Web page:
Fremont Troll’s enemies are pollution, development
Under the north end of the Aurora bridge is Seattle’s famous Fremont Troll – a one-eyed concrete monster clutching a Volkswagen, as if he’d just snatched it from Highway 99.
The 18-feet high, 13,000-pound troll now stars in a documentary called “The Hall of Giants – The Story of Fremont and the Troll.”
Filmmaker Michael Falcone said the movie is a cautionary tale about neighborhoods and cities growing estranged from their artistic roots.
“It’s not a unique tale to Fremont, but I think the movie exemplifies it pretty well,” Falcone told KIRO Radio’s Dave Ross. “It was one of the surprises I learned while doing this film.”
The troll, Falcone had learned, was the artists’ protest against gentrification. When the troll was built in 1990, real estate values in Seattle had doubled.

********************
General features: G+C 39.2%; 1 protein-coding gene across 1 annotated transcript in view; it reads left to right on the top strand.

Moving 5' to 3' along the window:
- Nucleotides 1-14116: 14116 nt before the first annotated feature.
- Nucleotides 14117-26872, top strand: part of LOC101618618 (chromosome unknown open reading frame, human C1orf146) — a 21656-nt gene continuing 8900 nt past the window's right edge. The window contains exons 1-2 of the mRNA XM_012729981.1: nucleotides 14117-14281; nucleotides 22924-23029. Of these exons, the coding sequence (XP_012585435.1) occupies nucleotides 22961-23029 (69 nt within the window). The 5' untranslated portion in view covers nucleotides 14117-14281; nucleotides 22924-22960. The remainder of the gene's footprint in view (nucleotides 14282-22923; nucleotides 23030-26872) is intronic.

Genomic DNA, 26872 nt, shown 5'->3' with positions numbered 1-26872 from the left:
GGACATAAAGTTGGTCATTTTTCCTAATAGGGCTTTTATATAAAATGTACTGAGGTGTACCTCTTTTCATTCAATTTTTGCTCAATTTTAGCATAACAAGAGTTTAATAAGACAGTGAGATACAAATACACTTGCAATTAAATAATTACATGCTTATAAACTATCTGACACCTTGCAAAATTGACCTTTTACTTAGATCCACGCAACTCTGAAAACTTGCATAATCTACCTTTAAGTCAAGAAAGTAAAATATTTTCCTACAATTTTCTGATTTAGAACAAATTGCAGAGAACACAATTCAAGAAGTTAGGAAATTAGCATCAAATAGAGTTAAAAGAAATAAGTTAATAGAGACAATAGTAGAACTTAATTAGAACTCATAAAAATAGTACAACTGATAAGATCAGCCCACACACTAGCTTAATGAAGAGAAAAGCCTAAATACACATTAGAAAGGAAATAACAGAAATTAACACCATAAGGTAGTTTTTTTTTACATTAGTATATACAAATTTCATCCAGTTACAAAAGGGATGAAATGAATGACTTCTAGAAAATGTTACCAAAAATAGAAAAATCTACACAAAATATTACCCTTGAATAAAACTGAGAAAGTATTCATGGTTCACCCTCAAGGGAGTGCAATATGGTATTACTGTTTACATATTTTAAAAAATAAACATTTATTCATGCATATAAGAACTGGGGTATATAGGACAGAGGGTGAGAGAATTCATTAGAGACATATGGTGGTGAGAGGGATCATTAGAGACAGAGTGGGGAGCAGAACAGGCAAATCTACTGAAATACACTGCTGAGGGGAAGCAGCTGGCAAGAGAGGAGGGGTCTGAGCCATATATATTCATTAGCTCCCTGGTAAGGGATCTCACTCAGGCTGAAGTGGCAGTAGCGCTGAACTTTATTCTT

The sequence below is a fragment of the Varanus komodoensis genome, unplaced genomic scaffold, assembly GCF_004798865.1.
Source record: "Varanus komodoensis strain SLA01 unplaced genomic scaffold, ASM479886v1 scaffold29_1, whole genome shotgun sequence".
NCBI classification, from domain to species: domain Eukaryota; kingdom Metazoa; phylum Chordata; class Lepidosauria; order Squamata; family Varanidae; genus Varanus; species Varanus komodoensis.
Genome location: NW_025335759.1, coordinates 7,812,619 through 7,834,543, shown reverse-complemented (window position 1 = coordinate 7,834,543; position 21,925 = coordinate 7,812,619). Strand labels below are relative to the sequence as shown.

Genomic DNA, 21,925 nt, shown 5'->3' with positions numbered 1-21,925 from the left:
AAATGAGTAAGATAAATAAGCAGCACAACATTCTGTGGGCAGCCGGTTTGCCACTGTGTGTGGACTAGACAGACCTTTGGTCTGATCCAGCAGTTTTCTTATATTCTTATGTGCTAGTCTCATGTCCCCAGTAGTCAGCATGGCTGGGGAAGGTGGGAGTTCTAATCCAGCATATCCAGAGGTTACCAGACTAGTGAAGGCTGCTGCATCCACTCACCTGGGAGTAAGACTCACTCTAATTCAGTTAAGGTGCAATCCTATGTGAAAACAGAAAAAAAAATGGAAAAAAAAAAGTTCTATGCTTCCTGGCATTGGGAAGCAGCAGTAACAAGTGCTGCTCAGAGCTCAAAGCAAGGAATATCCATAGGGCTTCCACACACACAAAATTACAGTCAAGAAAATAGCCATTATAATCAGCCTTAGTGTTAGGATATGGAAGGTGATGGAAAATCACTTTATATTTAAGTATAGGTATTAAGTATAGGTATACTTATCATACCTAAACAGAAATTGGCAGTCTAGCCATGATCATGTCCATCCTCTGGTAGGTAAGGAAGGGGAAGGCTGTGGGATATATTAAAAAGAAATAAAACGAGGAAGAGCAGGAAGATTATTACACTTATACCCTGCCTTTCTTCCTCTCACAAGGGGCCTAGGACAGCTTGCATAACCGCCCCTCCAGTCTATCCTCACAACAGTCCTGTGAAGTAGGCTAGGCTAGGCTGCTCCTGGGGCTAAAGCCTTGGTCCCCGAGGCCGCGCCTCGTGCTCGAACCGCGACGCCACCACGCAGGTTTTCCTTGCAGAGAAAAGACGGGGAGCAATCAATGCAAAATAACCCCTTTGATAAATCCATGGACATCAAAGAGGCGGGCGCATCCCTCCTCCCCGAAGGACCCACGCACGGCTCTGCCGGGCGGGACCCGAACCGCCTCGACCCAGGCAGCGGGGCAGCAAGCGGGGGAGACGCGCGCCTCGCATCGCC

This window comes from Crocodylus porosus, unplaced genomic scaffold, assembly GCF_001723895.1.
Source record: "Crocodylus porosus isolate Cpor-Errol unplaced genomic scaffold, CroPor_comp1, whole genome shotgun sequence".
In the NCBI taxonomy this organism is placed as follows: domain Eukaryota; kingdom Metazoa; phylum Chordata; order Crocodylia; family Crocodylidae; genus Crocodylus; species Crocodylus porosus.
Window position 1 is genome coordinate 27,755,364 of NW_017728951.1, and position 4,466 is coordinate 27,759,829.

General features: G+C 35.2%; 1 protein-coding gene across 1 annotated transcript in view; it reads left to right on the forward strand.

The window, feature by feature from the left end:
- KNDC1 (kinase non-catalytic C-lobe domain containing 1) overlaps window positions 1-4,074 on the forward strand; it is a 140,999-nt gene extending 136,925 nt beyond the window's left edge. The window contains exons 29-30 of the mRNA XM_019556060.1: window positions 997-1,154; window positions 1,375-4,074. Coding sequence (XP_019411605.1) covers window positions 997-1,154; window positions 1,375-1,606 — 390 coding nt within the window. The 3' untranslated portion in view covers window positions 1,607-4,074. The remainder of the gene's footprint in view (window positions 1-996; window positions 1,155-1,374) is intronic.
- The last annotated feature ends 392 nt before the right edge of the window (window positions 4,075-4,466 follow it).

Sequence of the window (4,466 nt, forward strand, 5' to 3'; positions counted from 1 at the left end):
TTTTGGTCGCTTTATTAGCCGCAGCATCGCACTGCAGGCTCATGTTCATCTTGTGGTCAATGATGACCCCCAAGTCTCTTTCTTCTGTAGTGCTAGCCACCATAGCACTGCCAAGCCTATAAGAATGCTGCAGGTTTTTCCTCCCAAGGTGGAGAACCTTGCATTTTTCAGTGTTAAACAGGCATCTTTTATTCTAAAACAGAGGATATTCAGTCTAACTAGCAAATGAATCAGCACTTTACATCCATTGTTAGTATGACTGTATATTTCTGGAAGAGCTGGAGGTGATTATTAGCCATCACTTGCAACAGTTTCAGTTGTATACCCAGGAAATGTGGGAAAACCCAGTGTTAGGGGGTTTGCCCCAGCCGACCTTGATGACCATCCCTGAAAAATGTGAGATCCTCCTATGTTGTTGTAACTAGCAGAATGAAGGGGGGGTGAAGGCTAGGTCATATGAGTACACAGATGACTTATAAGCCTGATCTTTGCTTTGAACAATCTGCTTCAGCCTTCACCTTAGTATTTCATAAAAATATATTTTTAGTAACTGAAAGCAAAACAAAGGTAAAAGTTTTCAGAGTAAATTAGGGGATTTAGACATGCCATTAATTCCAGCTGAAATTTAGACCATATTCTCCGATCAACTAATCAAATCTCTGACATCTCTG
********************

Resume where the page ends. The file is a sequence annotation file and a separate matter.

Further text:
During their research, the artists discovered a troll’s worst enemies were development and pollution.
“The idea was, put the statue under the bridge to kind of signify that,” Falcone said. “[The troll,] basically, pulled a VW Bug off the top of the bridge, and presumably is getting ready to consume it.”
The film reveals some insights about the troll most visitors might not know, too. For example, Falcone said the original draft of the troll looked an awful lot like Richard Nixon.
Falcone found that the artists were greatly affected by their work and as gentrification crept into Fremont, the artists crept out. “I don’t think any of those people live in Fremont anymore,” he said. “It was a moment in time, and the troll really captures that moment.”
“The Hall of Giants – The Story of Fremont and the Troll” premieres Thursday night at the SIFF Cinema at the Uptown 7:15.